Claimant, a pro se inmate, alleges in Claim Number 105582 that he was treated
with indifference by Defendant’s agents after slipping on a patch of ice
and suffering a broken ankle while in the custody of the New York State
Department of Correctional Services (DOCS) at Gowanda Correctional Facility
(Gowanda). Trial of the matter was held at Wende Correctional Facility on
September 6, 2007.
Claimant alleges in his claim and testified
that on January 22, 2001, at approximately 10:00
, he slipped and fell on a patch of ice in the main yard at Gowanda injuring his
head, back and left ankle. He was carried on a stretcher to the facility
infirmary by fellow inmates where he was assessed and treated. The Inmate
Accident Report completed by the attending nurse confirms the incident and
Claimant’s Ambulatory Health Record (AHR) for that day also indicates that
he slipped on ice injuring his left ankle (Defendant’s Exhibit A). The AHR
notes for January 23, 2001 state that Claimant was treated at Erie County
Medical Center on that day for a nondisplaced spiral fracture of the distal
fibula, his ankle was placed in a walking cast and he was returned to Gowanda
(Claimant’s Exhibit 1 and Defendant’s Exhibit A).
No evidence of any kind was submitted with respect to a claim of negligent
medical care or treatment and, accordingly, to the extent the claim can be read
to assert such theories they are dismissed. The gravamen of this claim seems to
be that while recovering from his injury Claimant was forced to sleep on the top
bunk in his cell, was required to move to a different cell and was directed to
participate in certain prison activities all of which caused him additional pain
No other witnesses testified for Claimant and no other evidence was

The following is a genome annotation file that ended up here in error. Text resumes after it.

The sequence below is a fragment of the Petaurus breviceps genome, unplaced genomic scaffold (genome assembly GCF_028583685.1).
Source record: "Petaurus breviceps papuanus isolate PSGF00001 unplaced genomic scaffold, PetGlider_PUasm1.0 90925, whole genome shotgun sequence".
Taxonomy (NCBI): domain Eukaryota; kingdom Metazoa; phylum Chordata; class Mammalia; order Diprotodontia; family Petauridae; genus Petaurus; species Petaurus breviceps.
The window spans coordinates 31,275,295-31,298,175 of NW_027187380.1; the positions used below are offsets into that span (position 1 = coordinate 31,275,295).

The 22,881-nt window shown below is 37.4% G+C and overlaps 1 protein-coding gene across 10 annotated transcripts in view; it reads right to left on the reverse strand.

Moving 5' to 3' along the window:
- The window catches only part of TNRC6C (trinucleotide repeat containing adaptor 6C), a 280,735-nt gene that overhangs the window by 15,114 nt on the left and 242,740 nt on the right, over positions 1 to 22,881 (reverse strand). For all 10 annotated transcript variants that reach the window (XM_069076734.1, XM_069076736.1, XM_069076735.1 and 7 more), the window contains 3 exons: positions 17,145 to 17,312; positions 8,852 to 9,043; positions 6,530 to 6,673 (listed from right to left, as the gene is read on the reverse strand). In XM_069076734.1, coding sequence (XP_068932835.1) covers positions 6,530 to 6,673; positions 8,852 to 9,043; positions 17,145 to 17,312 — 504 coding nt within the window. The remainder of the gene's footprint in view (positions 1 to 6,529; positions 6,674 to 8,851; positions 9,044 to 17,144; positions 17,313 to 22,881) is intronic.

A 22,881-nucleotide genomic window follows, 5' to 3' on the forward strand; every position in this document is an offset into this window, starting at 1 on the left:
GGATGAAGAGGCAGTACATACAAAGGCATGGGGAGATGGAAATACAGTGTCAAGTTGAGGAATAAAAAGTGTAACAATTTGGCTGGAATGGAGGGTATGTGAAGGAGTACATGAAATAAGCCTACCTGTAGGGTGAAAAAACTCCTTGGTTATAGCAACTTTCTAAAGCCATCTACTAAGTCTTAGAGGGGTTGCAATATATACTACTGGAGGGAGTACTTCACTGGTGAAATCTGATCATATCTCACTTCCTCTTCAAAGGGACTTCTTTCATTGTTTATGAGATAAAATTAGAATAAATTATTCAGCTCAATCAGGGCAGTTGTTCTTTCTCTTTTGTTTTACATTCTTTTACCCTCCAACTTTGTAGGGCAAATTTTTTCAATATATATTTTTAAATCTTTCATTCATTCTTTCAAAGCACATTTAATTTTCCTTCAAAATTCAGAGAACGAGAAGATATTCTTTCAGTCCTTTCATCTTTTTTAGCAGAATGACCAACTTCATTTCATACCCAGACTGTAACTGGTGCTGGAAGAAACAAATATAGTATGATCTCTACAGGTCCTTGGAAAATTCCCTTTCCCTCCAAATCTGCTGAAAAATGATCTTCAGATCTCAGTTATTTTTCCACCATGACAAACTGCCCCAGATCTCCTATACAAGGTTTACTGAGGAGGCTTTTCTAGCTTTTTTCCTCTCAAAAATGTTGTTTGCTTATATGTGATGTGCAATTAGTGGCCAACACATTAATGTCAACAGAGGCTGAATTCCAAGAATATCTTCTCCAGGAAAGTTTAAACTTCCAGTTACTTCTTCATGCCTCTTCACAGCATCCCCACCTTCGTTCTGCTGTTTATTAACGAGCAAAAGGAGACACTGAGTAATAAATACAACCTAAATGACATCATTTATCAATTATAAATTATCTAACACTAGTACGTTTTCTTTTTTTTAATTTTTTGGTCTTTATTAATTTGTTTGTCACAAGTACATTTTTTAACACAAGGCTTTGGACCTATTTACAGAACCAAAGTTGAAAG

Correction Officer Michael Rakiecki (CO Rakiecki), a 22-year employee of DOCS,
testified that he was the officer in charge of the large yard at Gowanda on the
morning of January 22, 2001 when he saw Claimant sitting on the ground near the
pavilion. Claimant reported to the officer that he slipped and fell on the ice
causing the injury to his left leg and the incident was recorded in the daily
log book (Defendant’s Exhibit B). CO Rakiecki also testified that the yard
was cleared of snow and ice and the surface was treated with salt before the
first group of inmates arrived at 9:00
He indicated that there were no complaints of icy conditions or falls from the
inmates in the first group and that Claimant was in the second group of inmates
that arrived in the yard at 10:00
Defendant also called as its witness Dr. Christina Misa. Dr. Misa is a
physician licensed by the State of New York and has been a clinical physician
with DOCS at Gowanda since 1999. Dr. Misa testified that she reviewed
Claimant’s medical records (Defendant’s Exhibit A) and found that he
did not complain of head or back injuries at the time of the incident. She also
did not find any evidence that Claimant requested a lower bunk pass or to be
excused from certain prison activities.
Although the State has a duty to protect inmates from foreseeable risks of
harm, it is not the insurer of inmate safety. Its duty is to exercise
“reasonable care under the circumstances . . .” (Basso v
Miller, 40 NY2d 233, 241 ), to protect against foreseeable risks of
harm (see Preston v State of New York, 59 NY2d 997 ). The duty of
care is limited by a claimant’s reasonable expectation under the
circumstances. The State’s obligation is to make the outdoor recreation
area, where Claimant allegedly fell, as safe as it appears to be so that
Claimant can fully comprehend and perceive any risks he may be taking by using